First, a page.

Young, Scrappy and Hungry.
In the early 2000s, (another) perfect storm hit Bolivia. The combination of economic, social and political crises forced thousands of people to leave in search of better opportunities. By the middle of that decade, my siblings, cousins, aunts and uncles and even my mom had left, and the toll on the family would soon be felt. My siblings had to leave their children; they were desperate to see them again and would do anything to bring their children to the U.S. — that is how I enter the scene.
My family assembled on “Turkey Day” of 2005 where they resolved that I was the ideal person to take charge of my five year-old nephew during the uncertain journey through Guatemala, Mexico and the U.S. I was ideal not only because my nephew and I were like brothers, but also because they knew I would come. I was attracted to that thing pop stars, movies, sitcoms, basketball legends, universities and technology sell best to the people of the developing world: the American Dream. At the same time, I suffered a condition common to teenagers in their prime, I call it “the Iron Man Complex.” This refers to an adventurous heart, an inflated ego, a tendency to underestimate the dangers of the world, and conversely to overestimate one’s own powers.
Although this may explain why I as a teen brought a child on a perilous journey, it does not say anything about why I stayed. The truth is that in the beginning it was about personal pride. I deeply resented being underestimated and looked down upon just because I was a broke, undocumented and blue-collar worker who could not effectively speak English. What made me even more stubborn was realizing that higher education was out of my reach. Think about it; if Americans face so many difficulties when trying to obtain a college education, imagine how it is for an “illegal alien.”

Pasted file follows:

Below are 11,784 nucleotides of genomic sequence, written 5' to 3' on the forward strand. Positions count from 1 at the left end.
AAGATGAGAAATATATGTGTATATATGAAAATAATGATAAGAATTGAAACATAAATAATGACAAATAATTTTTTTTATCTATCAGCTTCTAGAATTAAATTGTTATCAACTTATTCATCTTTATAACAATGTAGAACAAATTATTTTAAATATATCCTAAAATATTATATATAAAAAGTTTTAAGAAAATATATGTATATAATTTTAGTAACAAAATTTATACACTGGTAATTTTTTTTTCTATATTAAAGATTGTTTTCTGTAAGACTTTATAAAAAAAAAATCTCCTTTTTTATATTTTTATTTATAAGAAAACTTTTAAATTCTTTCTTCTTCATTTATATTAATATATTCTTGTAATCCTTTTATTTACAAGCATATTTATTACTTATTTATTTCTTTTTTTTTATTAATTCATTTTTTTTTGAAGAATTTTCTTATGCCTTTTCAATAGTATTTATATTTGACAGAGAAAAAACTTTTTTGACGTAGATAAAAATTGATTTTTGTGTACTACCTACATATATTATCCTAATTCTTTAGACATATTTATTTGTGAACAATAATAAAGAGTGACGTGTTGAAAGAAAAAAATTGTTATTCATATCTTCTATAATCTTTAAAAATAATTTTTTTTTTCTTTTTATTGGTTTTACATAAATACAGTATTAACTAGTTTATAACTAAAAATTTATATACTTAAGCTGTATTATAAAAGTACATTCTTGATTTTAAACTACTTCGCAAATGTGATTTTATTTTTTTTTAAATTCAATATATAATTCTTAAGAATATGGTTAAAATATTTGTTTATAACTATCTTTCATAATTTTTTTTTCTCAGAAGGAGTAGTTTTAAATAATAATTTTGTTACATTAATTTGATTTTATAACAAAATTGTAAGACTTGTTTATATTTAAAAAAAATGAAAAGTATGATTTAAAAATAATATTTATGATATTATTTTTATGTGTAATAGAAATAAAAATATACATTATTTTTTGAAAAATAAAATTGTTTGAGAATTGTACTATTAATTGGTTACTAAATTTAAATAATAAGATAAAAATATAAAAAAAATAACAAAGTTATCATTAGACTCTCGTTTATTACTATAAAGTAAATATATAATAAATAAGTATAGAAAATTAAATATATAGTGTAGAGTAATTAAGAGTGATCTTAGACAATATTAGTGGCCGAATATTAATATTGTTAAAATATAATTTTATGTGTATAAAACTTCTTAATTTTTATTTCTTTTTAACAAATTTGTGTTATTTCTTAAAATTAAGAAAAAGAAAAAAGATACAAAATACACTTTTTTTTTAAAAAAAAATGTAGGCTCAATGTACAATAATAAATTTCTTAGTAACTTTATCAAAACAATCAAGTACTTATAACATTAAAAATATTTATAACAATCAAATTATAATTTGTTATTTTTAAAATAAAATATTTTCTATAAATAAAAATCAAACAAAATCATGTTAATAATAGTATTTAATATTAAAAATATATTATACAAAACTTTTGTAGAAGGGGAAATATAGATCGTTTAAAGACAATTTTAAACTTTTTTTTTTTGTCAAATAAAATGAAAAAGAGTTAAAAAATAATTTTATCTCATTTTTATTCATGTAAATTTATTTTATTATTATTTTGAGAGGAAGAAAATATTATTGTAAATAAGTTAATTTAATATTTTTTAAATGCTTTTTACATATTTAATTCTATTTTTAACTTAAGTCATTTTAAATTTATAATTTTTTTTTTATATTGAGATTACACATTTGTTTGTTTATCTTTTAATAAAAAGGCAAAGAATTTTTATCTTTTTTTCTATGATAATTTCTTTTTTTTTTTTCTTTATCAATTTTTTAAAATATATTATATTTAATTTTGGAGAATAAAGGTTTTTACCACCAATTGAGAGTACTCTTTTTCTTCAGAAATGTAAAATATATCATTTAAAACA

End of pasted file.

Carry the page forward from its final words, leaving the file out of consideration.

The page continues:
I decided that if I had to go back to Bolivia, I wasn’t going down without a fight, a good fight. I realized that no school would give me a chance if I did not excel, which was a real challenge since I had never been a good student in the first place. The first step towards attaining my goal was learning English. I did everything to learn it: I took classes, studied on my own, watched movies, and listened to music. It took me five and a half years to complete a course of study that under normal circumstances takes only two at a community college. Finally, thanks to the support of my family and willingness of schools to take a risk by offering me scholarships, I was able to transfer to a four-year university and later earn a postgraduate degree .
My struggle to go to school earned me the appreciation of friends and relatives who told their children of my exemplary story. This made me uncomfortable since I could not reconcile the fact that something so selfish could mean so much to others. After all, I had not wasted my young-and-stupid years in libraries for others. Yet, over the course of a long period of time full of frustration, confusion, insecurity, envy, impotence and even anger at a system that had both given and taken away so much from me, my self-centeredness gradually gave way to a desire to change for the better the lives of others, not just my own. The current political climate has only intensified these feelings.
Today, I aim to help other young immigrants change the world and defend our families at a time when fear has become the new normal in the country that was supposed to be the beacon of freedom and liberty, the land of opportunity. In many ways I am still a student, although this time my professors are younger, bolder and far more experienced than I — they are Dreamers.
-Juan Manuel Guzman